Electronics Industry Could See Spurt of Stronger Growth
Consumer spending on electronics has seen steadily slowing growth since late 1999, and electronics production has generally followed suit. However, the industry could see a spurt in growth in the second half of 2015.
The rate of growth in real disposable income has been accelerating rapidly and is growing at the fastest rate in almost eight years. In response, consumer spending on electronics has grown at an accelerating rate since the end of 2014. This accelerating growth rate has not been enough to break out of the downward trend since 1999, but at least it is positive in the short term. As long as incomes continue to grow faster, then so should electronics spending.
Electronics production has seen its growth slow even faster than electronics spending. This could be because of an increase in imports, but world trade has generally slowed in the last year, so electronics production could be poised for accelerating growth as we head into 2016.
Growth in Automotive Production Likely to Slow into 2016
The automotive industry has been fairly strong since 2010. Interest rates were low and incomes improving, which spurred spending on motor vehicles and parts. Later this year and into 2016, however, the industry is likely to see its slowest growth since 2010. Let’s take a look at the leading indicators to see why that’s the case.
In May 2015, real motor vehicle and parts spending was at its highest level since July 2005 and at its third-highest level ever. Since 2010, despite some ups and downs, the annual growth rate in spending has generally accelerated. This year, the annual rate of change has grown at a rate of about 8.5 percent, which was the fastest rate of growth in spending since late 2002 and more than double the historical average.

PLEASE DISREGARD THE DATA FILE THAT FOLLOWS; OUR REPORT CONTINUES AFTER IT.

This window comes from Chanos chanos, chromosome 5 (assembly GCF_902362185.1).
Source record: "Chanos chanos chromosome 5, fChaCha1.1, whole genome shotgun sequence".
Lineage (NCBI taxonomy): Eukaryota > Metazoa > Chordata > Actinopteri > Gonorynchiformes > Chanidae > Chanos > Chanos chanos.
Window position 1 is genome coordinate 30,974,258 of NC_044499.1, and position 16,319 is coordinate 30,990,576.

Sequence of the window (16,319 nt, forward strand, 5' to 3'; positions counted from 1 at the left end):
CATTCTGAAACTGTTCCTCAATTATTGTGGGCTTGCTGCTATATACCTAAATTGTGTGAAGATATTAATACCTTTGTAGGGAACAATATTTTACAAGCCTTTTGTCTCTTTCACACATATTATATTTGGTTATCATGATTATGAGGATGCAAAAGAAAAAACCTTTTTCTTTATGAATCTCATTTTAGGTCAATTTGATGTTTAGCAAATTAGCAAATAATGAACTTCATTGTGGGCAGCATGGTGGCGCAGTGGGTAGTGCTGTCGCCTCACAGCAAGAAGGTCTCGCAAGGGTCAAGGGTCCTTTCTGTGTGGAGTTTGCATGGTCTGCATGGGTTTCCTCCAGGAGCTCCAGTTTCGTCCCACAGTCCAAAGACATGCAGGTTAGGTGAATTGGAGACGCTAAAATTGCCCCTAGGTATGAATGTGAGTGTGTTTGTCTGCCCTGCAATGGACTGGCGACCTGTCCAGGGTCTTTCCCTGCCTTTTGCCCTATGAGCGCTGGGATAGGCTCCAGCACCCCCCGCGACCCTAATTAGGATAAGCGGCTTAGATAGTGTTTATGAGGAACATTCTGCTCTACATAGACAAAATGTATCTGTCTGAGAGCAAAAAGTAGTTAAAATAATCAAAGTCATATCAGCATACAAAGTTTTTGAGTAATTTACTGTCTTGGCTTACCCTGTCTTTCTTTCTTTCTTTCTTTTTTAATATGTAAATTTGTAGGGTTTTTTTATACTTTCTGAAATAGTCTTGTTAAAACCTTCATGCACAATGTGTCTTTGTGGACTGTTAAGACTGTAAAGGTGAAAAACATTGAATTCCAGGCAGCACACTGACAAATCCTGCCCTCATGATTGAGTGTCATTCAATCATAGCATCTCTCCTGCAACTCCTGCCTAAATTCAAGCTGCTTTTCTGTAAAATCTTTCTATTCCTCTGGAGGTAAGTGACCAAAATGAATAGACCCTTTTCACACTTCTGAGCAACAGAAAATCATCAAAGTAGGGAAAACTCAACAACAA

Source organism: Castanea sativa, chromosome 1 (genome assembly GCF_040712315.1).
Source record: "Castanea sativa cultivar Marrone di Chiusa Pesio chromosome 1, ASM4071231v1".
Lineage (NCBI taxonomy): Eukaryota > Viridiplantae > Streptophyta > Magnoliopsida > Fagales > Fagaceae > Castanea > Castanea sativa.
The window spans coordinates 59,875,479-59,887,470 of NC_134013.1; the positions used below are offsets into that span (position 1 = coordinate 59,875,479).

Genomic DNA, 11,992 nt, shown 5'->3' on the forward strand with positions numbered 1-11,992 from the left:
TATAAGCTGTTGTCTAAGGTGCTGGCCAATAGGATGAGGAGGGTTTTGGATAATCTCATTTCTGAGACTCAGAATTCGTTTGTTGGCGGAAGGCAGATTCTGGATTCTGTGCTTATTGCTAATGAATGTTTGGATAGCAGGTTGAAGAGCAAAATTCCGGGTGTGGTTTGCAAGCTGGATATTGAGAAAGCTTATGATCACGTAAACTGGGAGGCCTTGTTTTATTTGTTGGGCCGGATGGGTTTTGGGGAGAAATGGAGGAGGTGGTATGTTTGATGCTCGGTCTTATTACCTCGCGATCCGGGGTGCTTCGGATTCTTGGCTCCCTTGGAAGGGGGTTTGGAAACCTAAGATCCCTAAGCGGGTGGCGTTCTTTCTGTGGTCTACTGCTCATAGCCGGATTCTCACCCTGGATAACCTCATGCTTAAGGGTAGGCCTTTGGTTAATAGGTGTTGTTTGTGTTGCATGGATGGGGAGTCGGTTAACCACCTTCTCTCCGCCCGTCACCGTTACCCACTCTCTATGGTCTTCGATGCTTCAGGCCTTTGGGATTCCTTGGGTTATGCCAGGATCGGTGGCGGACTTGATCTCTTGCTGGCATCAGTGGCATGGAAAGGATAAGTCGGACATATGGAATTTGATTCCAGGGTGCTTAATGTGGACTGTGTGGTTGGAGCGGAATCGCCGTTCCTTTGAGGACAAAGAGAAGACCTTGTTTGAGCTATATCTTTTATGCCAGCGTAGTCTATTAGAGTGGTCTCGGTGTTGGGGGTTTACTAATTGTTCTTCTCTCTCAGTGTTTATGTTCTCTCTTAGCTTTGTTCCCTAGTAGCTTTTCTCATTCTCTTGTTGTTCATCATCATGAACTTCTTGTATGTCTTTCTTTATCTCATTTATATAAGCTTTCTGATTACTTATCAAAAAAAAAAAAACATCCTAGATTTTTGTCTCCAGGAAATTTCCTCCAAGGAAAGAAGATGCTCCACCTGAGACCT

While all the spending numbers are quite positive, the trend within the spending data indicates it is likely to grow at a slower rate in the near term. The one-month rate of change in each of the last four months has been slower than any of the previous nine months. So the annual rate of growth is likely to slow to at least 5.0 percent in the next five months. That’s not bad, but it is much closer to the historical average than the rate of growth the industry has seen the last couple of years.
Of course, production tends to lag spending, typically, by zero to six months. So, if the industry is entering a period of slower growth in spending, then motor vehicle and part production should see slower growth in 2016. Growth in production also is likely to slow because, since 2010, it has been well above the rate of growth in spending (see chart). In fact, the industry has almost never seen the two growth curves so far apart. Some of this difference is due to the severe contraction in production in 2009, which made the rebound in production in 2010 even greater. However, the early 1980s saw a similar contraction in automotive production without the significant difference in growth between spending and production in that recovery.